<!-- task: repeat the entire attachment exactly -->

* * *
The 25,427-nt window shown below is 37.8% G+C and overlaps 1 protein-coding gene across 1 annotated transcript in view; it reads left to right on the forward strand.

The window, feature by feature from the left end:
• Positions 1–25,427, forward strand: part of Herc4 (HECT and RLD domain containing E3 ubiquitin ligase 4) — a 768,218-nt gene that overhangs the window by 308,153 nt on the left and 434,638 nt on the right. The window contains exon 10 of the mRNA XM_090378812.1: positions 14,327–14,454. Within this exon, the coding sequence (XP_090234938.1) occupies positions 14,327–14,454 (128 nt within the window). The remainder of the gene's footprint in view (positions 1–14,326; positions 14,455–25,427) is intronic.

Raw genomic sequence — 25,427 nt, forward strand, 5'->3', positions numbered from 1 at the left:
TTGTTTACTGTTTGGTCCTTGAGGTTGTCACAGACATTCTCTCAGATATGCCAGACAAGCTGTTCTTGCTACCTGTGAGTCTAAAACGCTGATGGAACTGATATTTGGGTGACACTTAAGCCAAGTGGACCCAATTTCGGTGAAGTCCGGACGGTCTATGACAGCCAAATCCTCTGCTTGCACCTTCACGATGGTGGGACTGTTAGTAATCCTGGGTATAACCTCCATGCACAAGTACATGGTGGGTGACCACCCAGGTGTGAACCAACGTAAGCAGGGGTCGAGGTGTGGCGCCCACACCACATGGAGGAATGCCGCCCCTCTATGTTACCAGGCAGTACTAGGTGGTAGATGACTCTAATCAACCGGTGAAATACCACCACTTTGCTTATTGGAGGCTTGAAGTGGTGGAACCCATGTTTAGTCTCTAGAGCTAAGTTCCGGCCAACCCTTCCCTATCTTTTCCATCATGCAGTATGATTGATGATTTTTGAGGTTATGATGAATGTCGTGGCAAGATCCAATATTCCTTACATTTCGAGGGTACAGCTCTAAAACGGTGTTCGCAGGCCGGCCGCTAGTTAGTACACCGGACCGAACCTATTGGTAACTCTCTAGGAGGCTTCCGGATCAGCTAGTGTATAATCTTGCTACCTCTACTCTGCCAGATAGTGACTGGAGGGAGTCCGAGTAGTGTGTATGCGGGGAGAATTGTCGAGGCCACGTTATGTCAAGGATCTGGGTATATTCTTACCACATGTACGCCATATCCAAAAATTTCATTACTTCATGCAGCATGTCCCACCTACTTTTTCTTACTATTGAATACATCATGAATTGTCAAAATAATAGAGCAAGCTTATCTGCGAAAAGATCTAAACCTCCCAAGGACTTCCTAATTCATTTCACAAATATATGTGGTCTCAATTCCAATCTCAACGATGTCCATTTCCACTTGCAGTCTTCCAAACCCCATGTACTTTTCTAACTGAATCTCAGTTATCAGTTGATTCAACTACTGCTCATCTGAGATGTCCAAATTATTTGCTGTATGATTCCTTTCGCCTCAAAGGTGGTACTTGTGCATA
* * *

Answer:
The 25,427-nt window shown below is 37.8% G+C and overlaps 1 protein-coding gene across 1 annotated transcript in view; it reads left to right on the forward strand.

The window, feature by feature from the left end:
• Positions 1–25,427, forward strand: part of Herc4 (HECT and RLD domain containing E3 ubiquitin ligase 4) — a 768,218-nt gene that overhangs the window by 308,153 nt on the left and 434,638 nt on the right. The window contains exon 10 of the mRNA XM_090378812.1: positions 14,327–14,454. Within this exon, the coding sequence (XP_090234938.1) occupies positions 14,327–14,454 (128 nt within the window). The remainder of the gene's footprint in view (positions 1–14,326; positions 14,455–25,427) is intronic.

Raw genomic sequence — 25,427 nt, forward strand, 5'->3', positions numbered from 1 at the left:
TTGTTTACTGTTTGGTCCTTGAGGTTGTCACAGACATTCTCTCAGATATGCCAGACAAGCTGTTCTTGCTACCTGTGAGTCTAAAACGCTGATGGAACTGATATTTGGGTGACACTTAAGCCAAGTGGACCCAATTTCGGTGAAGTCCGGACGGTCTATGACAGCCAAATCCTCTGCTTGCACCTTCACGATGGTGGGACTGTTAGTAATCCTGGGTATAACCTCCATGCACAAGTACATGGTGGGTGACCACCCAGGTGTGAACCAACGTAAGCAGGGGTCGAGGTGTGGCGCCCACACCACATGGAGGAATGCCGCCCCTCTATGTTACCAGGCAGTACTAGGTGGTAGATGACTCTAATCAACCGGTGAAATACCACCACTTTGCTTATTGGAGGCTTGAAGTGGTGGAACCCATGTTTAGTCTCTAGAGCTAAGTTCCGGCCAACCCTTCCCTATCTTTTCCATCATGCAGTATGATTGATGATTTTTGAGGTTATGATGAATGTCGTGGCAAGATCCAATATTCCTTACATTTCGAGGGTACAGCTCTAAAACGGTGTTCGCAGGCCGGCCGCTAGTTAGTACACCGGACCGAACCTATTGGTAACTCTCTAGGAGGCTTCCGGATCAGCTAGTGTATAATCTTGCTACCTCTACTCTGCCAGATAGTGACTGGAGGGAGTCCGAGTAGTGTGTATGCGGGGAGAATTGTCGAGGCCACGTTATGTCAAGGATCTGGGTATATTCTTACCACATGTACGCCATATCCAAAAATTTCATTACTTCATGCAGCATGTCCCACCTACTTTTTCTTACTATTGAATACATCATGAATTGTCAAAATAATAGAGCAAGCTTATCTGCGAAAAGATCTAAACCTCCCAAGGACTTCCTAATTCATTTCACAAATATATGTGGTCTCAATTCCAATCTCAACGATGTCCATTTCCACTTGCAGTCTTCCAAACCCCATGTACTTTTCTAACTGAATCTCAGTTATCAGTTGATTCAACTACTGCTCATCTGAGATGTCCAAATTATTTGCTGTATGATTCCTTTCGCCTCAAAGGTGGTACTTGTGCATA